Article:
To study phytoplankton, satellites currently enable the monitoring of one key property: the colour of the ocean’s surface. In the absence of phytoplankton, an ocean of pure seawater would be a uniform shade of deep blue. However, as the phytoplankton population grows, the chlorophyll pigments they use for photosynthesis cause the water to become greener. ‘With very sensitive instruments, we detect these shifts in colour from space and we have been doing this now for more than three decades,’ says Professor Behrenfeld. ‘The record we’ve collected clearly shows that ocean warming results in lower levels of phytoplankton chlorophyll, implying reduced production, but it is also becoming clear that a full understanding of climate change implications requires advances in satellite technology.’
Ocean Ecosystems in Technicolor
Phytoplankton have been evolving in the oceans for over three billion years and today thousands of different species share the sunlit surface layer. Some of these species are excellent food for crustaceans, such as shrimp, making phytoplankton the cornerstone of the marine food webs that fuel a global fishing industry worth over $200 billion in 2017. Other phytoplankton species are less valuable food sources and their production largely ends up being converted back to carbon dioxide. ‘One of the big unknowns regarding climate change is how it will change the species that populate our future oceans,’ emphasises Professor Behrenfeld. ‘This question cannot be answered with the satellites we’ve launched so far.’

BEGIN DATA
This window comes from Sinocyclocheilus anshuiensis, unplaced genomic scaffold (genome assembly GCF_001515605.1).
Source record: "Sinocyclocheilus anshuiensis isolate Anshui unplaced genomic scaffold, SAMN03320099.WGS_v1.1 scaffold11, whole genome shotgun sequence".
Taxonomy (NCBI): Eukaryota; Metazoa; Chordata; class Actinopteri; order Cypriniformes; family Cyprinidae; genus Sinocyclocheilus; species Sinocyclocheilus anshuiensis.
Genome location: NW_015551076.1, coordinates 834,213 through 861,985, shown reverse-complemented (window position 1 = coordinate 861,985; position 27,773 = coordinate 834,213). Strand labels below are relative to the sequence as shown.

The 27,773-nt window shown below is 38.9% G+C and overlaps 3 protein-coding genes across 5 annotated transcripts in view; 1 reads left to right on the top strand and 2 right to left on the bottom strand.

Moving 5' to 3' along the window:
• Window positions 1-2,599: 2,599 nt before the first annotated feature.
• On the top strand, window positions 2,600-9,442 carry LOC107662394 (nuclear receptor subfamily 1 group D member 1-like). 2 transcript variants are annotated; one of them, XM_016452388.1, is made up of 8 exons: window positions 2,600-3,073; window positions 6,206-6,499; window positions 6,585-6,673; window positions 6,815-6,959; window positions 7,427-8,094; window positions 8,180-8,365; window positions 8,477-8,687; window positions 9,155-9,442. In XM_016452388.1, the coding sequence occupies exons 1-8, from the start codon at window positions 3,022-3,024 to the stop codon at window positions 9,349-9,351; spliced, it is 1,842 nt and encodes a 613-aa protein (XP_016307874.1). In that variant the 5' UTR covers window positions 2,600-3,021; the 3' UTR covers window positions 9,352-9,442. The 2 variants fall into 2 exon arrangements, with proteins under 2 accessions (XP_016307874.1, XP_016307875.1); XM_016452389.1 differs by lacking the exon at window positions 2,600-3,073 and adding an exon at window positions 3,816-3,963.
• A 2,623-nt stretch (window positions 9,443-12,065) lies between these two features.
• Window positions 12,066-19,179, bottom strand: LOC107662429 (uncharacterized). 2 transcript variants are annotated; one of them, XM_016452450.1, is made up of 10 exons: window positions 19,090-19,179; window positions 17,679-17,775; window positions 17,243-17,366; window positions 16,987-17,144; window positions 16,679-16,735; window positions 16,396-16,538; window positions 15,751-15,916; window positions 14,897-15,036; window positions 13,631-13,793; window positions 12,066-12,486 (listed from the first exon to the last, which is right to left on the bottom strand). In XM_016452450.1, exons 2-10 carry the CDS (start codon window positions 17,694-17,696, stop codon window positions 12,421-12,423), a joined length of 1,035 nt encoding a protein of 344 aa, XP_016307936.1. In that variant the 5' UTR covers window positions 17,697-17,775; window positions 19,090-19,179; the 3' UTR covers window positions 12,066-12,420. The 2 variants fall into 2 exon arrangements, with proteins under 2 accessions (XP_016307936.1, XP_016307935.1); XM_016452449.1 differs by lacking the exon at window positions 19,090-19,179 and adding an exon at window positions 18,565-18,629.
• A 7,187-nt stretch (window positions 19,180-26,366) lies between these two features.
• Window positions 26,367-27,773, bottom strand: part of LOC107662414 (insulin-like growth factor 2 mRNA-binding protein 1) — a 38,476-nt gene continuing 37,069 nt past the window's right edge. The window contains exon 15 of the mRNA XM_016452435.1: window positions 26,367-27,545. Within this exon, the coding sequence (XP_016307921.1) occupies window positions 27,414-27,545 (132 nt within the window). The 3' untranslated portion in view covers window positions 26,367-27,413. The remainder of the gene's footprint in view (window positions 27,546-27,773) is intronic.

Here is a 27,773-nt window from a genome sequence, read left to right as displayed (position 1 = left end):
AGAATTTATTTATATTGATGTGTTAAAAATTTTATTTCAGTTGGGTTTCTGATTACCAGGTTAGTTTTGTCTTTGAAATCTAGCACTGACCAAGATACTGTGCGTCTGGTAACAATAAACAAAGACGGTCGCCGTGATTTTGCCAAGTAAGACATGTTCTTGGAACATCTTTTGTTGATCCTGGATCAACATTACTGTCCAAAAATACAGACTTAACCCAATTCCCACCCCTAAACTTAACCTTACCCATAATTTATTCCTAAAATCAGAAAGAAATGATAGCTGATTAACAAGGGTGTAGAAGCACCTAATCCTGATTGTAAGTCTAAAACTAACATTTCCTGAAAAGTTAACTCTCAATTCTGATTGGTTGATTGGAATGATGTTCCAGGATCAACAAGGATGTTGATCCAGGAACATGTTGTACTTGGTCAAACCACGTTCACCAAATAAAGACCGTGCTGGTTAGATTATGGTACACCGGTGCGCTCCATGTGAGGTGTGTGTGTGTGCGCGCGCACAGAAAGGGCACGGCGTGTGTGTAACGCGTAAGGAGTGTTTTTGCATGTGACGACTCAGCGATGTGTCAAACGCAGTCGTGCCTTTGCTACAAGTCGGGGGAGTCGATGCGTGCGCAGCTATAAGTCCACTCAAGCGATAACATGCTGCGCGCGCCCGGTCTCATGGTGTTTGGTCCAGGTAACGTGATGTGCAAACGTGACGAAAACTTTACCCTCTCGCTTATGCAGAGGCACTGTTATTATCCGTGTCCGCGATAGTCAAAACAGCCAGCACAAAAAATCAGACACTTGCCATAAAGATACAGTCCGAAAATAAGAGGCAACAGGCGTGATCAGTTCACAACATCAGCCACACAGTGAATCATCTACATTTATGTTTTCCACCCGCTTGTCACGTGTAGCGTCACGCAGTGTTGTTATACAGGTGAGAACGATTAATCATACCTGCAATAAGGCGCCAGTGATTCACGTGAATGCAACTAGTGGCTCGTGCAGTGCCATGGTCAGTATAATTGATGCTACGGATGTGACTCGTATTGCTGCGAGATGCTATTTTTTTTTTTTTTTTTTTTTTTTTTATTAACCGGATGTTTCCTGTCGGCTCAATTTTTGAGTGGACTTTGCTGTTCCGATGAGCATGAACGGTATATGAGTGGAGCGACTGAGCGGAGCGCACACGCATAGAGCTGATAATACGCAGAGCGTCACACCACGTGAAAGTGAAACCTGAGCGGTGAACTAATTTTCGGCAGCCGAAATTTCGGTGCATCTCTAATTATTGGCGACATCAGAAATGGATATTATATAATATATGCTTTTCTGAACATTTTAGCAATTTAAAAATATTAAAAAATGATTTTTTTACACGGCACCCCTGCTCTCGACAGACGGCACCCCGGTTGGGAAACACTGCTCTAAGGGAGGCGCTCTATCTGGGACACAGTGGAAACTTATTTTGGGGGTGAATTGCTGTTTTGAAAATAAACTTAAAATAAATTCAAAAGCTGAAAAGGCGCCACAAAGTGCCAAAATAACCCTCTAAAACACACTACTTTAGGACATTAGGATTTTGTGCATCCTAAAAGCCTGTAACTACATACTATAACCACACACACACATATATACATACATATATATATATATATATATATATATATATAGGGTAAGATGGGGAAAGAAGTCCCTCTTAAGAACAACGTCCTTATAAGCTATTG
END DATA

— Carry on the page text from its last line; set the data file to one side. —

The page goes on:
To address the problem, NASA is developing a new satellite, call PACE, that will be launched in late 2022. Rather than just measuring six or seven specific colours of visible light like past satellites, the PACE instrument will measure the full spectrum from ultraviolet to near-infrared light at an astonishing resolution of every five nanometres. ‘This is the key, because different species have evolved with different pigments and this gives them different colours. By measuring the full colour spectrum, PACE will be able to distinguish different types of phytoplankton and give us a first glimpse into how these species uniquely respond to environmental changes,’ explains Professor Behrenfeld. ‘Borrowing a term from the 1970s, the PACE mission will allow us to study ocean ecosystems in Technicolor!’
Difficulties with Ocean Colour Measurements